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.If. THE I OHIO ORGAN :OF ;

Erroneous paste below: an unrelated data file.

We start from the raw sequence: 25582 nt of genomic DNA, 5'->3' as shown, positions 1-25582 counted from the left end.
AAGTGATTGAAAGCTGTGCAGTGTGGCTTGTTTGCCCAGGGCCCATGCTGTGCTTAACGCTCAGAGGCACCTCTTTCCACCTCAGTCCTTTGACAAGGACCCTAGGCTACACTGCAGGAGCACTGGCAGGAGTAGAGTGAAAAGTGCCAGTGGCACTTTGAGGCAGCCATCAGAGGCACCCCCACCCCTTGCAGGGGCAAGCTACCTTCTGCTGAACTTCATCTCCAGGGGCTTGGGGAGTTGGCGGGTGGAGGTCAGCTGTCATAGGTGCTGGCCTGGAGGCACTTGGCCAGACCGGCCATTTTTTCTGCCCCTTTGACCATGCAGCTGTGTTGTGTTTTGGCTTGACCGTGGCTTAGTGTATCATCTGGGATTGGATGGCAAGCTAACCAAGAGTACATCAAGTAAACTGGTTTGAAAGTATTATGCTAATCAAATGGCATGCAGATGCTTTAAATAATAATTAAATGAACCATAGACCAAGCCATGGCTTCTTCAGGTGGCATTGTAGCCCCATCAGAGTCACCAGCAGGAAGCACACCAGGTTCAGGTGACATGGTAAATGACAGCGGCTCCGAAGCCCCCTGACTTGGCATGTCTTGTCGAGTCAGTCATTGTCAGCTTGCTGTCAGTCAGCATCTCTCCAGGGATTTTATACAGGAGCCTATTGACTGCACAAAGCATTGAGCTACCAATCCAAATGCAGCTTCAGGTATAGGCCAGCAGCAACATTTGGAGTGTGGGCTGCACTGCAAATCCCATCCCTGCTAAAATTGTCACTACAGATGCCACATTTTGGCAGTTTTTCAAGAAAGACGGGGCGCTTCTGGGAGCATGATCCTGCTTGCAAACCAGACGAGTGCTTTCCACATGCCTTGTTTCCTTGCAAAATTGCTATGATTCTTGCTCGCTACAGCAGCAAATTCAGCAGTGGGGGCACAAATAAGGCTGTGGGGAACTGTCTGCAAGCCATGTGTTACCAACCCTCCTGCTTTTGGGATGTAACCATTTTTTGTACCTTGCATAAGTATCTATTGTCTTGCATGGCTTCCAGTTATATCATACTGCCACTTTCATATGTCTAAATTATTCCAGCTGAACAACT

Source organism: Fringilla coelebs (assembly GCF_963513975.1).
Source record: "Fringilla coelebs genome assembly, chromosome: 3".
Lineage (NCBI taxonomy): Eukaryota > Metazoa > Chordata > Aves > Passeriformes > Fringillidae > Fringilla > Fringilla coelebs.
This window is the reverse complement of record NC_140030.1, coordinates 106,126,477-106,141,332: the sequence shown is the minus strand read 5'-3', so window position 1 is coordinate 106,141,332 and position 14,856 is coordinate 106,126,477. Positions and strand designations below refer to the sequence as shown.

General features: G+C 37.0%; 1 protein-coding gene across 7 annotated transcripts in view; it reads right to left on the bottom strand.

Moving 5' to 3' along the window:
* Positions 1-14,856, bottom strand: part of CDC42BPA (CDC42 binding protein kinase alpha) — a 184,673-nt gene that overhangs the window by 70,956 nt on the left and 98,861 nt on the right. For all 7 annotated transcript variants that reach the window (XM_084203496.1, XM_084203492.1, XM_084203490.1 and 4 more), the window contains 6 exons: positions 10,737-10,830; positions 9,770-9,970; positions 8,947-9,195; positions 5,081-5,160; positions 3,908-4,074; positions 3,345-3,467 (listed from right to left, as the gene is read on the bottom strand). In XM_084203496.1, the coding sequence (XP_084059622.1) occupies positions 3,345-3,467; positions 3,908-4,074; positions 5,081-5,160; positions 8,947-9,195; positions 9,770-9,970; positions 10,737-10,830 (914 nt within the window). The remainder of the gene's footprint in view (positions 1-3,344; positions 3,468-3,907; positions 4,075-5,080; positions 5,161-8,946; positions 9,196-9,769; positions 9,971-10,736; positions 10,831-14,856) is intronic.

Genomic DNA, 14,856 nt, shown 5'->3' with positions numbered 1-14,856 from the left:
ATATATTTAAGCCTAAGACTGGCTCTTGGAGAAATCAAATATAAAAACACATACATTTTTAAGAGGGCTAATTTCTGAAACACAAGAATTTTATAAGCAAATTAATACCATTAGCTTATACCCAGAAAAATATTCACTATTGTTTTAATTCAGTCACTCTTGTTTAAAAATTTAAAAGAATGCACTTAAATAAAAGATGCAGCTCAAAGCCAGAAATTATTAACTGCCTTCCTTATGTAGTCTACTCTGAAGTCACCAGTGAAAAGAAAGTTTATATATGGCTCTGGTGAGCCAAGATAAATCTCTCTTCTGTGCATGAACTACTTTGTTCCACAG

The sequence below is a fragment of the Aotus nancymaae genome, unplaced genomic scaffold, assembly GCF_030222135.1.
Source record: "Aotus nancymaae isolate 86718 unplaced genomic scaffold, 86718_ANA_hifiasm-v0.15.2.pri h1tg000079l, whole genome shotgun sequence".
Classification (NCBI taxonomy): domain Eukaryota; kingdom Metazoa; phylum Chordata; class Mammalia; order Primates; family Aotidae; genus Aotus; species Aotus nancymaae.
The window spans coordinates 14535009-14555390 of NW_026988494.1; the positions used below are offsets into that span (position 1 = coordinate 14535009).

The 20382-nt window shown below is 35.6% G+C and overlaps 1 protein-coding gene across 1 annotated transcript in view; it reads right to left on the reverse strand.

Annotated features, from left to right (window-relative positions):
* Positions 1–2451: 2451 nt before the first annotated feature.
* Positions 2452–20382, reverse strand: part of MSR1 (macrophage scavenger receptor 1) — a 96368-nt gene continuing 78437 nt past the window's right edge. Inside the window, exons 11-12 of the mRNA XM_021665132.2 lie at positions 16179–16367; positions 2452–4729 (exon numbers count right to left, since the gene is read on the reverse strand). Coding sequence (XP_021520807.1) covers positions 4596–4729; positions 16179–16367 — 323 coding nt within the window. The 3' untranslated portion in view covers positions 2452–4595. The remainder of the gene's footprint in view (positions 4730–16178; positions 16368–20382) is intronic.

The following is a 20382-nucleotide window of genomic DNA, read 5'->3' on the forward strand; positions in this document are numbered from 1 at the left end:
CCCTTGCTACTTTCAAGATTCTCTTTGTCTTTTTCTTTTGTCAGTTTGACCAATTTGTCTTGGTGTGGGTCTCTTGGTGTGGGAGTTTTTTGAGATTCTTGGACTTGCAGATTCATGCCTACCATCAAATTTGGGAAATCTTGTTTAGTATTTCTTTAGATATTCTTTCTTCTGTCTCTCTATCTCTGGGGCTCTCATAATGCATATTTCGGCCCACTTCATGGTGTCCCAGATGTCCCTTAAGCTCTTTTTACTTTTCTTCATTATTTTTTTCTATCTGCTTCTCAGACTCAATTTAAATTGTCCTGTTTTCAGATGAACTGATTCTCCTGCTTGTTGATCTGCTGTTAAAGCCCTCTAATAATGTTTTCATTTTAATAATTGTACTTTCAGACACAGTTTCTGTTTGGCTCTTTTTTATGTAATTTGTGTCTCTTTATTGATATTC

THE 'TEMPERANCE' REFORM. , :, r. , ... ... ., .Fiwn th Mu. Lf R. , '"' "u The Widof and Her Hea. ; .!) .'...- i , t A YalUk't i:i Vii; !. ' - BTEU3UNT BENE. "' ' , A widow had then, 'lis said, With fellow teg and tufted hsad V" ' ' ' , And feathers ol a raveo black, ' ' 1 , Save some few white oneg on her back ' " , And every day this ben of old,. ' . ' Wta wont to lav an egg of gold ! Of gold, tome eighteen carats Sne : At if, within her, wer a mine .1. ! Of hidden wealth. The widow reasoned ; - " If now I catch her by the we sand, ' 1 ' And with my carver cut her headoff. , Her feathers I can make a bed of ' . " While all that mine of hiddeo ricbea, t. u ' For which my palm forever itches, r Will come at once to my possession, 1 1 ' H And I can live in style and fashion,", .. " So Saying went the widow ttunj -, And on htr neat she found tha hea ,v. , She seized her and ju hopes to grow - i Te sudden affluence, yon know, ' 11 ' IIer head she severed at a blow. The widow now the search commences For that which answers all expense ,' She scanned the fowl with longing eyes ; But judge out Heroine's surprise !-vv. When she, a moderate income spurning For rapid riches Inly yearning, And grasping eager like one mad . , . n E'en Tost the daily egg the had, ' As ) ou have read in (ac or fable . . ; About a dog who left the stable, ' , .Snapped at his shadow bribe river "i; And lost his piece of meat, forever,. ,, ,. ,j; Had he let well enough Stone And been contented with hia bone (For such fat bones as his are rare) ., He might have flourished 1st and fair, ' ' And though, perhaps, by slower process, . Have saved himself some serious losses. "! '' ' MORAL.' ;; ' ' 1 The Covetous, who not content 1 '-' To gather treasure cent by cent, ' Who seek by cruel means and speedy : The wealth lor which their souls are greedy , Sheer covetousness at times exposes . To cut off their own proper noses. While envy first-born of the devil -Exposes to 'em greater evil ; Permits that dog to loose his own Who snatches at another's bone, And pines away in wan distress . i Lest mercy should another bless. So covetousness, 'tis anderstood, Lurks secretly for its own blood; , , And while lor sudden riches striving Cuts off its daily means of living. Ye avaricious men and greedy, 1 Who turn aside the poor and needy, Where discontented with your own : ' Think of the dog' who lost h 1 s bone. Ye covetous who try by hitches . To make a grasp at sudden riches, Think O ye discontented men, Of this poor widow and her her. She lost the gold she so much craved And nothing but the feathers saved ; Bu: you who would in riches roll In grasping them, may lose your soul. Hunan Strength. Among the Arabs, the Persians,and the Turks, you, do not meet with those undersized, rickety, consumptive be ings so common in Europe ; you do not meet with such pale, wan, sickly looking countenances ; their complex ions are bright and florid ;' they are strong and vigorous, able to,: ride a hundred miles a day, and capable of performing other amazing feats. I remember seeing a most striking instance of their powers. A band of men from the Himalaya mountains had come to Calcutta for the purpose of exhibiting feats of strength, and they were indeed, perfect Samsons. Their size struck me with admiration. I know nothing that can compare to them ; but perhaps some of you have seen the statue at the' bottom of the stairs of the Somerset House it is Hercules leaning on his elub, is about seven feet high, looking like a being capable of executing the most difficult task, and such men were the athletse. We selected five wen from on board the ' Glasgow frigate, and a similar number from one of the regiments, and likewise from one of the India men, all fine, picked men'; and yet, upon a trial of strength, it was found that a Himalaya mountaineer was equal to two and three quarters of the strongest Europeans. They could Sasp a man and hold him in the air e a child, and if they had not been under control, I am convinced could have crushed him to death. I felt them, and never felt such flesh in my life; it appeared lika rolls of muscle, and yet none of, these men ever tasted 8Pirits b,.0 . :M. ... I did not say that drinking water was the cause of all this, but tt serves to. prove) that abstinence from intoxi cating drinks is perfectly compatible with tho possession of great .bodily power. Buckingham' Lecture lrt tf tm 1 1 1 Hy first and last nijht in London t It was in the fall of 18, that the ship V which I belonged, Rafter a voyase of four months in the northern Atlantic, hove in sight of the' Sicily Islands, and as we were bound for Lon don; we shaped our course up: the channel, and, in a few days, were anchored in the Downs. Having been short of provisions for some time back we were obliged to stop and replenish. The next day, however, we were towed up the river, aud entered the Com mercial Dock on the 28 of October, 18--. It was a grand sight to me, for I had never been in London, and the city seemed liko the world, in corn parison to my humble village in the West of England. We were to be paid of on the morrow, ' and I deter mined, as soon as I was at liberty, to take, a stroll and see some of the sights about, which 1 3iad 10 tofteri heard. At twelve the next day, all hands pro ceeded to the office in Leaden-hall street, and received, severally, the amount due them. There was just ten pounds coming to me, and 1 start ed off to see how I could best make it conducive to my pleasure. " I had been strolling round for some time, looking at the Tower, and other places of note, and finally walked into one of the parks, to see what I could of the London fashions. I was leaning against a tree watching a party, which attracted my attention, when I was suddenly accosted by a female, ap parently about eighteen or twenty, neatly dressed, and with an expres sion which, although pleasing, seemed somewhat sad. ' What is it you wish, my good ladv V said I. She locked at me for a moment, and said i tf you are a sailor, I suppose Yes." How long have you been in Lon don ?" " I arrived yesterday." " Have you been here before ?" V Never." , " Well, then, perhaps I can be of some assistance to you. Suppose we take a cab and drive out to Vauxhall this evening?" I hesitated for a moment, for 1 thought to myself, she no doubt thinks I have plenty of money, and wishes to obtain a share. But then, again, I thought it makes no difference I'll spend it anyhow and consented. She called a cab ; and, in a short time, we were at Vauxhall. I pulled out my purse to pay the driver, when she anticipated me and said " Never mind, sir, I have plenty besides, I invited you here : thereuf I bear all expenses." I y I was astonished, for, I , had ne ; doubted but that my tatmey was tire principal attraction, and I was puzzled to think what could be her object. . After ordering some . refreshments, of which she ate and drank very little, but which she insisted upon paying for, we strolled round the garden, listening to the music, until towards evening,, when I remarked it woujd be best to return. , . " Yes, it will be soon dark, and we had better go. 1 But," said she, "you are a stranger in London, and it would be folly for you to look for a hotel to nighty and besides, it would be unge rous in me to allow you. I reside in -street, and you will be perfectly welcome, and my husband, 'who is fond of company, will be glad to see you." 1 ' '. ":' While hesitating, she called .a. cab, and half forced me in. "ft ' !. .When the cab iiopped we got out. and I found niyself in a narrow street, dimly lighted, and before a large brick house1, with iron railings in front. ' ' She opened' the door, and asked -me to sit down a moment, when she went into a room close by, and re turned almost immediately, and said : " My husband has retired ; I'll intro duce pronto him in the morning. Hero is a light -take the room at the head of the stairs. ,! Good night. - I went up stairs to the room she had pointed out, opened the door and went in J It was furnished, you may say, richly. Th bed stood in the farther corner,.' with the blue damask curtains in front. I undressed quickly, as I was somewhat tired by my day's adventure, walked to the bed and drew aside the curtains, and there lay-a man, weltering in his blood, with his throat cut from ear to ear. It would be in vain to attempt to describe my feelings. I Immediately dressed my self, with a presence of mind, which I have never been able to account for. I then tried to open the door, which, to my horror, I found was locked. Glancing around ' the room, my eye fell upon the irons in the fire-place. I snatched one up, and with one stroke broke the lock and opened the door. Running down the stairs, I found the front door fastened also. Having no thing to break the lock with, I darted into the first room . I came "to, and jumped from the window into an alley on the side of the house, and had merely time to conceal myself, when I heard the people round crying murder, and saw the very woman, that I came with, followed by several of the police, enter the house, thinking, I suppose, of course she would find me. I left as soon as the crowd gath ered round, and passed out unnoticed. The next morning I was reading the paper, and almost the first thing that attracted my attention, was a notice of a bloody murder in 'street, with the reward of fifty, pounds for the apprehension of the murderer, went further and, in the description of the supposed person, described me better than I could have done myself, even to, the manner in which I wore my beard; The first barber's shop re ceived that, gratis ; and changing my clothing, which was also minutely described, I went down to the docks, and the barque being a hand short, I shipped in her for New York, and have never since, nor ever to wish spend another night in London ! 7 ; N. 0. Delia. , ': J3T The following amusing cir cumstance is stated to have occurred at a fancy ball, given in Washington city recently By the way, fancy balls jire ' all the go' there now. fc- It .was yanderstood that every person was to t dress in character, and an usher was .stationed at the door of the saloon to 'announce to the company within the different characters as they entered. Two young ladies appeared at the entrance. , ... : , " Your characters 1 ", asked . the usher, in a whisper. u - We do not appear in costume to night," said the two young ladies. " zWladies without any characters," bawled out the usher at the top of his voice." ' ': HighProfits. "What do you wish togtin your two bottles 1" said a groc ertoa little boy, as, he entered his store. ; ' pother wants a cent's , worth of your best yeast.", ''S Which bottle, will yon have itin V " I'll have it in both. . And will you please to put a cork in them. Can't you send it home, because I am going another wav." ',.'. , Well, where 13 your centl" . "Mother says as how you must ' charge it." ' ,. j . , , , .. An Honest Opponent We met for the first time in our life, the other day, a man who said right out frankly, with a broad sen sual grin, making no apologv ' or dis claimer for what he said: "I am op posed to the Maine Law, the temper ance pledge, moral suasion, priest craft, and preaching. I go in for the people's rights; let everybody sell and drink as much "good liquor" as they're min'ter; them's my sentiments." NoV this is precisely as nineteen-twentieths of all the croakers against the Maine Law and present temperance move ment feel, but they are not honest enough ' to' own it. Ordinarily ' the great mass of opposers say, "I'm a temperance man. It is a great and Sood cause, and were it not for the eadlong measures of the fanatics it would triumph everywhere." Ac cordingly they are always telling what good temperance men they are; but nobody would ever suspect that they felt any interest in the movement, if they did not make constant proclama tion of the fact. We have not a par ticle of confidence in those professed temperance men who invariably pre face, their fault-finding, and their croaking, . with "I'm a temperance man." "I'm in favor of the cause;" 'it is a good cause and I want to see it prosper. ' But then I don't like this new law." "Give us moral suasion, &c" Now, we like the open hearted frankness of our bloated visaged friend; there was a sincerity about his utter ance that shew him honest. We could almost have fallen upon his neck and embraced him. He had endeared himself to us by his frankness. Sure were we that we had found once, in our life an honest rummy a very scarce article in these "diggings." We have no Sort of patience with that class of persons who say "I am, O yes I am in favor of temperance; but then but then I I don't like the measures." Don't like the measures. Why then don't you put forth some measures of your own, and stick to them. The fact is. you love rum, or you want to sell rum or some of your friends. are in the business, or you are a stupid in different ass, with none of the milk of human kindness in your composition, or you hate somebody that is engaged in the cause or want to lend in it your self. Some such considerations in fluence you, and you need not deny it. Temp. Watchman. Honor to tux Lo ly and Upright. Harry Mordecai, from youth to old age a much respected colored inhabi tant of Frankfort, departed this life on Monday, Jan. 3d, 1853, aged about 70 years. Ha was horn a slave, and in structed by his master in the business of bricklaying, plastering, Ac. By his energy, industry and economy, he bought his own freedom, and that of his wife and several children, after wards, reared and supported a very large family, and loft at his death : a very Considerable estate for one iA his humble position. He lived long, use fully, benevolently and piously; ! en joyed the confidence and respect of all who knew him,, and died in the tri umph of a Christian's faith. Frank. Commonwealth. , An absent minded editor having courted a girl and applied to her fath er, the old man said , ' 1 : , " Well, , you want my daughter what sort of a settlement will you make? What will you give her?'' ' " Give her," replied ,the ' editor, looking op vacantly; "O, I'll give her a PUFF." . 1 , " Take her," replied the father. ,, JtW"A. correspondent of the Trav eller is out against the admission of onion eaters to public assemblies.' The offence complained of, is cer tainly a very rank one. , , .